In this paper, we study the task replication problem in the VEC system, with the objective of delay minimization. The optimal number of task replicas is derived, and a distributed learning-based task replication algorithm is proposed. The main contributions are summarized as follows:
We propose a distributed task replication framework, which enables any TaV to offload task replicas to multiple candidate SeVs in a distributed manner, so as to minimize the average offloading delay under the task failure constraint.
Performance analysis is carried out to characterize how the number of task replicas affects the offloading delay, given the network conditions such as density of vehicles, average task arrival rate and computing power. The optimal number of task replicas is approximated in closed-form, and is validated through simulations.
Exploiting combinatorial MAB (CMAB) theory, an online learning-based task replication algorithm (LTRA) is proposed, which can adapt to the dynamics of the VEC system, with provable bounded learning regret.
A realistic traffic scenario is generated via traffic simulator Simulation for Urban MObility (SUMO) to evaluate the proposed task replication algorithm. Results show the delay reduction brought by the joint effort of task replication and online learning. Specifically, under our settings, using LTRA with the optimal number of task replicas can reduce the average offloading delay by over , compared to the benchmark without task replication. Meanwhile, the task completion ratio can be improved from to over .
The rest of this paper is organized as follows. In Section II
, we introduce the system model and problem formulation. The impacts of the number of task replicas on the delay performance and task failure probability are analyzed in SectionLABEL:sys_ana, and the task replication algorithm is then proposed in Section LABEL:algo. Numerical and simulation results are shown in Section LABEL:sim, and the paper is finally concluded in Section LABEL:con.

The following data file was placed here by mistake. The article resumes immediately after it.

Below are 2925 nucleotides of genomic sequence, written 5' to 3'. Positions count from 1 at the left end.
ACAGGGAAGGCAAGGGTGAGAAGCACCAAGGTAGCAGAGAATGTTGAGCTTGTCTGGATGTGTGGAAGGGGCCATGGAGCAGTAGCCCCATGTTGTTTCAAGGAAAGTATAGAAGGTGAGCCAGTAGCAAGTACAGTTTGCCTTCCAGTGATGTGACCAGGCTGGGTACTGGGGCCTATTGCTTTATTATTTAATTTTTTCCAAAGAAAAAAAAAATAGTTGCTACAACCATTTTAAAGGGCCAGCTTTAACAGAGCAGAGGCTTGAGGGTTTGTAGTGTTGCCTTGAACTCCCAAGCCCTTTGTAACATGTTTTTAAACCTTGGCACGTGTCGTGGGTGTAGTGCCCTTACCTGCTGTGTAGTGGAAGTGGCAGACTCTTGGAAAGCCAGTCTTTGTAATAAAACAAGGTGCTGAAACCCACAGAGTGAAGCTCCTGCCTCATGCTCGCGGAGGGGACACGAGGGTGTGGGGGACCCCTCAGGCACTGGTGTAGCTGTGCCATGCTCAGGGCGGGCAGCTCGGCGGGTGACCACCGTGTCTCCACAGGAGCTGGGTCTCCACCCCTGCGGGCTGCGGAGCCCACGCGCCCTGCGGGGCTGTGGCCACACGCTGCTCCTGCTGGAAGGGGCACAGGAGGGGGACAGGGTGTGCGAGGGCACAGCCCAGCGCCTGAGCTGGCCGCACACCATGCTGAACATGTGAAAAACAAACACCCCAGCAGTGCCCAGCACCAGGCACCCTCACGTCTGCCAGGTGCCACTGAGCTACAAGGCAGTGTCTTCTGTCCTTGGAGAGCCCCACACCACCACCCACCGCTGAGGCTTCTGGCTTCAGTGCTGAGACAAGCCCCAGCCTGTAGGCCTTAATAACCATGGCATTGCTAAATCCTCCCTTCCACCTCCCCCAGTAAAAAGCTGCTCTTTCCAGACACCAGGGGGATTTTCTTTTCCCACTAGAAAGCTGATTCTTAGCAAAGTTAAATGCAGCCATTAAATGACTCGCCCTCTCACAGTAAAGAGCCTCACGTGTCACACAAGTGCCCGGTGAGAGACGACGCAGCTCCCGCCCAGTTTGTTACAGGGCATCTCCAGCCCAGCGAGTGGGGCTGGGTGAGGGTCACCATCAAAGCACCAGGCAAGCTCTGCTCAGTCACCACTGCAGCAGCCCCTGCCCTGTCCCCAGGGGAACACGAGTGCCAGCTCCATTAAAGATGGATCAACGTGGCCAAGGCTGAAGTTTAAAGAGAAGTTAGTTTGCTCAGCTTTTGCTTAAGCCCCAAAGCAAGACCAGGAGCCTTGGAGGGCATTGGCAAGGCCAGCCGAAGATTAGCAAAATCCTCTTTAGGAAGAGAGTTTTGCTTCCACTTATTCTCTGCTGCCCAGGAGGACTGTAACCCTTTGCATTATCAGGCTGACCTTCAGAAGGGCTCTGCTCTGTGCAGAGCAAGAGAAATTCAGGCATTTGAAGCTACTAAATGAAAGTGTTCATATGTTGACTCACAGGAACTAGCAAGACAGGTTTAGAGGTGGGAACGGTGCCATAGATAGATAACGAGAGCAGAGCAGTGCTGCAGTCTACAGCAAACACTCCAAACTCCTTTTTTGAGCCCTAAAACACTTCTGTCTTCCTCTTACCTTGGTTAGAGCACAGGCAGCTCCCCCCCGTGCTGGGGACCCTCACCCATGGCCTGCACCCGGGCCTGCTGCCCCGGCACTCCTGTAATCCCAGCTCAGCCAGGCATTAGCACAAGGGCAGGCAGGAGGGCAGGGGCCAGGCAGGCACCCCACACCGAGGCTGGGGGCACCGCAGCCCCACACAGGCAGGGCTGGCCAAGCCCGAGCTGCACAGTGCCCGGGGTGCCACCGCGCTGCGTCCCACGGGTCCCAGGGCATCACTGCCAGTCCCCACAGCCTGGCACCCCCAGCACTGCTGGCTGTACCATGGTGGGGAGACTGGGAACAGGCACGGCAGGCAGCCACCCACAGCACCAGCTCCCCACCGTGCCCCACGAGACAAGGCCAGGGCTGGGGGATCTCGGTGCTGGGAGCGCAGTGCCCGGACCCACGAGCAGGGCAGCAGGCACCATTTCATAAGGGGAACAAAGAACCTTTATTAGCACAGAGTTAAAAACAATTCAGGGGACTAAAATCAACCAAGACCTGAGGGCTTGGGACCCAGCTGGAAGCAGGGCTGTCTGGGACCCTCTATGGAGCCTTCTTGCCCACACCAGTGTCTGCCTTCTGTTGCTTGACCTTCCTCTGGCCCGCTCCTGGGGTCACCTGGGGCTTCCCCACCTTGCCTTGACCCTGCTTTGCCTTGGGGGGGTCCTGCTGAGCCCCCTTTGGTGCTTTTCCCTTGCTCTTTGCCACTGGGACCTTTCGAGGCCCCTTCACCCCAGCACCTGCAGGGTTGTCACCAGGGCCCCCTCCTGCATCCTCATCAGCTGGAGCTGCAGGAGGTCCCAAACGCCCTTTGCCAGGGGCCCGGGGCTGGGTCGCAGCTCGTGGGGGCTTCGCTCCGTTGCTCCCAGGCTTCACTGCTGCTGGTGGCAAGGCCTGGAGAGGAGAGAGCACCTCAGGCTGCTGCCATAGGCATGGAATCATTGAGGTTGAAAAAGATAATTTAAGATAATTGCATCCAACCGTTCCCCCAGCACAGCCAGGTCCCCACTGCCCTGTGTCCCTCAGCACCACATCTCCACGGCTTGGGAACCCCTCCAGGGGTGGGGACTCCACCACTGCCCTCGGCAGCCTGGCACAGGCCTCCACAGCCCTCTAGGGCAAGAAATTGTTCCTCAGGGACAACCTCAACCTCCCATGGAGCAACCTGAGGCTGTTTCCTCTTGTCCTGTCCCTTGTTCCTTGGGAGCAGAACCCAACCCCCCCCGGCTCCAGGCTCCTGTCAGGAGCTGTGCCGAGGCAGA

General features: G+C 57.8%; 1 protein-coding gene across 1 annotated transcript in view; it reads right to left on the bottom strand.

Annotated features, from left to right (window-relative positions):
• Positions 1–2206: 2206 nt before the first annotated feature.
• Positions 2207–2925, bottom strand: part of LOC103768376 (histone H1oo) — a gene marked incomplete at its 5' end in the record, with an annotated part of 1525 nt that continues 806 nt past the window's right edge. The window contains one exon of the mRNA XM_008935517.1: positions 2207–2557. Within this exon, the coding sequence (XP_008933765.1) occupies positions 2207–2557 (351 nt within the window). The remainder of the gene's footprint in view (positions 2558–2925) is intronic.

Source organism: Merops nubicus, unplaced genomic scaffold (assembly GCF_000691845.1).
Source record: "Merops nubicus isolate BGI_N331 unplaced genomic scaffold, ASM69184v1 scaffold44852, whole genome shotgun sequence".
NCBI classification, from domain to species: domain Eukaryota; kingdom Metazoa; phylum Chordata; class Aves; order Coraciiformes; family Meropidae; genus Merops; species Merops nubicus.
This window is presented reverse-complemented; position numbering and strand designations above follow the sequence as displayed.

Throughout the paper, we use to represent the expectation operation, and to represent the probability of an event. Define as an indicator function, where if condition is true, and otherwise. The cardinality of a set is denoted by . Let denote the number of combinations of choosing items out of at a time. maps the least integer equal to or greater than , and maps to its nearest integer.
Ii System Model and Problem Formulation
Ii-a System Overview
As shown in Fig. 1, we consider computation task offloading among moving vehicles in a VEC system. TaVs generate computation tasks and offload them to the neighboring SeVs, with surplus computation resources, for remote execution. Note that the role of each vehicle, i.e., being either a TaV or an SeV, can change across time, which mainly depends on whether it has free computation resources to share.
For each TaV, the SeVs moving in the same direction within its single-hop communication range are considered as candidates. Multiple candidate SeVs may be able to process each task, and we introduce task replication technique to counter the dynamics in the vehicular networks. In particular, each task is replicated and offloaded to multiple candidate SeVs and processed by them independently. Once the first response is received from one of the selected SeVs, the task is completed. However, we assume that other slower SeVs do not cancel the replicas of this task upon its completion, due to two main reasons. On the one hand, cancellations require TaVs to exchange additional information with SeVs, and cancelling tasks at SeVs introduces additional delay [gardner2017better]
, which further complicate the task replication problem. On the other hand, the proposed reinforcement learning algorithm needs to observe the delay performance of all the selected SeVs, which will be introduced in SectionLABEL:algo.
Distributed task offloading is considered in this work. That is, each TaV selects a subset of candidate SeVs to serve each task on its own, without any coordinations with other vehicles. Without loss of generality, we will focus on a typical TaV and design the task replication algorithm in the following.
Ii-B SeV Candidates and Task Arrival
In the considered time period, the TaV has a total number of tasks to be offloaded. For the -th task, the candidate SeV set is denoted by , which may vary across time due to vehicle movements. These candidate SeVs may also serve the tasks from other TaVs simultaneously. We assume that the TaV can always associate to at least one SeV during the considered period, i.e., for . Otherwise, the TaV may offload tasks to RSUs, which is beyond the scope of this paper. A subset of SeVs, denoted by , are selected to process the replicas of the -th task. We assume that the number of task replicas is fixed as , where should be carefully designed based on the network conditions, such as the densities of TaVs and SeVs, task arrival rates at TaVs, service capabilities of SeVs, etc. If , we have and . If , let .